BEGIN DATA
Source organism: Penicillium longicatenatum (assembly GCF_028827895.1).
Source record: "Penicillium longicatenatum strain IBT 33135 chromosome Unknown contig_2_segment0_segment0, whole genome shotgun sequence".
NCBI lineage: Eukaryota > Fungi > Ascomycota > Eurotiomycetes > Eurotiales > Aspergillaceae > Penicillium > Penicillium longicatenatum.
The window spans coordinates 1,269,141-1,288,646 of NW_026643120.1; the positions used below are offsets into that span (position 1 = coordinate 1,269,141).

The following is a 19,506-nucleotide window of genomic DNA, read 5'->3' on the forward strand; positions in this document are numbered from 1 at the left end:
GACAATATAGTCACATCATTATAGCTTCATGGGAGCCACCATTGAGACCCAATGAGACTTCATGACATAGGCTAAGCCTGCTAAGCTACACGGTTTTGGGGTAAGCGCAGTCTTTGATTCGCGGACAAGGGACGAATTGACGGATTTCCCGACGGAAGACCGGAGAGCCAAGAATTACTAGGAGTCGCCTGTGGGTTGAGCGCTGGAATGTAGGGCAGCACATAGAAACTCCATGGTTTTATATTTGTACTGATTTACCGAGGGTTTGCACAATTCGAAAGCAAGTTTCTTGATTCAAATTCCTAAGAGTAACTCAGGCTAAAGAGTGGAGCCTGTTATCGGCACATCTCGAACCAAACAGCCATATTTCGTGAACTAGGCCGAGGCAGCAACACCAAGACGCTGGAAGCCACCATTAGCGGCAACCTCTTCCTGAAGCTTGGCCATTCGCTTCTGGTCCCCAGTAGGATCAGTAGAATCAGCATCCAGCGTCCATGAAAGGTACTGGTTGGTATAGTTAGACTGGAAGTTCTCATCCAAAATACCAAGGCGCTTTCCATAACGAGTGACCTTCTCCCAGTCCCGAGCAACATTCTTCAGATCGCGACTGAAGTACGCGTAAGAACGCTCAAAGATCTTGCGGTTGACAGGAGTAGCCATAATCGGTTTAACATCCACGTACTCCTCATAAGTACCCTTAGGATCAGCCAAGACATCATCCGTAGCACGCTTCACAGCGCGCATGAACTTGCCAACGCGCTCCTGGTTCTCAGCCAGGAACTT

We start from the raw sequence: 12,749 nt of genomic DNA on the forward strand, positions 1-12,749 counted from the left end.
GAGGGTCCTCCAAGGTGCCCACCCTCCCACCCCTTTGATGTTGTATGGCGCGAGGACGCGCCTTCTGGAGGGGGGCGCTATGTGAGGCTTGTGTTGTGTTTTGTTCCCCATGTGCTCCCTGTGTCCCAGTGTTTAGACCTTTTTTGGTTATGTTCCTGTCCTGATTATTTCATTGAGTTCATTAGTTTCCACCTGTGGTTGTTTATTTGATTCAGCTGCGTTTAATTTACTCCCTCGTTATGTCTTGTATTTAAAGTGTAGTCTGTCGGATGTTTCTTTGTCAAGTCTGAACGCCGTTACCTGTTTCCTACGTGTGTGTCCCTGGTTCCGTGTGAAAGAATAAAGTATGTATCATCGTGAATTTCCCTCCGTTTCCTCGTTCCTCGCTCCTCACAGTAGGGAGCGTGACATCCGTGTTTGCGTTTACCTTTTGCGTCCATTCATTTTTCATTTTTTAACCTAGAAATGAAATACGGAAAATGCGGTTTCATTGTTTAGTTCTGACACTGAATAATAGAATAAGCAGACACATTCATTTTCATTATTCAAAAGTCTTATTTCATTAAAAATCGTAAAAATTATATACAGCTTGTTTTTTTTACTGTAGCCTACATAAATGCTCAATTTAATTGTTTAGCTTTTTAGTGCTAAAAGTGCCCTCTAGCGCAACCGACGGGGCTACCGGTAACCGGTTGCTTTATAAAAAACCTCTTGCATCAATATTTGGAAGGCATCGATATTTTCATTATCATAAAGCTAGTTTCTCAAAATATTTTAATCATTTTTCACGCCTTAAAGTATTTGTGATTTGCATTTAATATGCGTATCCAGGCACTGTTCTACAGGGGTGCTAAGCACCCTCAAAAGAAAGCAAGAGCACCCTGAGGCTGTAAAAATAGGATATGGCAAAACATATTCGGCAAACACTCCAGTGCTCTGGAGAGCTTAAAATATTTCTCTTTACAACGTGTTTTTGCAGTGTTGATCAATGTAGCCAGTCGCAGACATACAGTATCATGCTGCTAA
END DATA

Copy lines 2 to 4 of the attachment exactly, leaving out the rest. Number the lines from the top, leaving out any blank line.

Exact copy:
Source record: "Penicillium longicatenatum strain IBT 33135 chromosome Unknown contig_2_segment0_segment0, whole genome shotgun sequence".
NCBI lineage: Eukaryota > Fungi > Ascomycota > Eurotiomycetes > Eurotiales > Aspergillaceae > Penicillium > Penicillium longicatenatum.
The window spans coordinates 1,269,141-1,288,646 of NW_026643120.1; the positions used below are offsets into that span (position 1 = coordinate 1,269,141).